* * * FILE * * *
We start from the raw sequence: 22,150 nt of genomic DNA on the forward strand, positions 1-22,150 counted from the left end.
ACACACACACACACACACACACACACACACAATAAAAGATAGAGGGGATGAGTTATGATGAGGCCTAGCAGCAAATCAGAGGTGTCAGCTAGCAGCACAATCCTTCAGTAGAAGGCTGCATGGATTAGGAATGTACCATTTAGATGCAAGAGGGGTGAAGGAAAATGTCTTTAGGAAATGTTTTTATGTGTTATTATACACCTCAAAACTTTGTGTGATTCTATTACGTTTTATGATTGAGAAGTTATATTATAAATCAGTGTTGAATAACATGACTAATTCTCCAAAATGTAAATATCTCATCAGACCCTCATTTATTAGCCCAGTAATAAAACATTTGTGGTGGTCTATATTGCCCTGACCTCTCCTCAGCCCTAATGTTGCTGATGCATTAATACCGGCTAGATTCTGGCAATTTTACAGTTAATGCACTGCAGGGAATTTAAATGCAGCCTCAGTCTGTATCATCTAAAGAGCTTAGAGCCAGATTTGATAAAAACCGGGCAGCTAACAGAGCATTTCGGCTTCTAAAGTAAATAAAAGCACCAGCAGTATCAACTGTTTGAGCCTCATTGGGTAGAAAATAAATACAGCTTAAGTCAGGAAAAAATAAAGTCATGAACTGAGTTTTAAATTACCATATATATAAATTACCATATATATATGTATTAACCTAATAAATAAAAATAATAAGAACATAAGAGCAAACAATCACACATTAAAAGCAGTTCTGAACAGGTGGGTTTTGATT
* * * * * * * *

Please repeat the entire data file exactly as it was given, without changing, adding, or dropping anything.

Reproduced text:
We start from the raw sequence: 22,150 nt of genomic DNA on the forward strand, positions 1-22,150 counted from the left end.
ACACACACACACACACACACACACACACACAATAAAAGATAGAGGGGATGAGTTATGATGAGGCCTAGCAGCAAATCAGAGGTGTCAGCTAGCAGCACAATCCTTCAGTAGAAGGCTGCATGGATTAGGAATGTACCATTTAGATGCAAGAGGGGTGAAGGAAAATGTCTTTAGGAAATGTTTTTATGTGTTATTATACACCTCAAAACTTTGTGTGATTCTATTACGTTTTATGATTGAGAAGTTATATTATAAATCAGTGTTGAATAACATGACTAATTCTCCAAAATGTAAATATCTCATCAGACCCTCATTTATTAGCCCAGTAATAAAACATTTGTGGTGGTCTATATTGCCCTGACCTCTCCTCAGCCCTAATGTTGCTGATGCATTAATACCGGCTAGATTCTGGCAATTTTACAGTTAATGCACTGCAGGGAATTTAAATGCAGCCTCAGTCTGTATCATCTAAAGAGCTTAGAGCCAGATTTGATAAAAACCGGGCAGCTAACAGAGCATTTCGGCTTCTAAAGTAAATAAAAGCACCAGCAGTATCAACTGTTTGAGCCTCATTGGGTAGAAAATAAATACAGCTTAAGTCAGGAAAAAATAAAGTCATGAACTGAGTTTTAAATTACCATATATATAAATTACCATATATATATGTATTAACCTAATAAATAAAAATAATAAGAACATAAGAGCAAACAATCACACATTAAAAGCAGTTCTGAACAGGTGGGTTTTGATT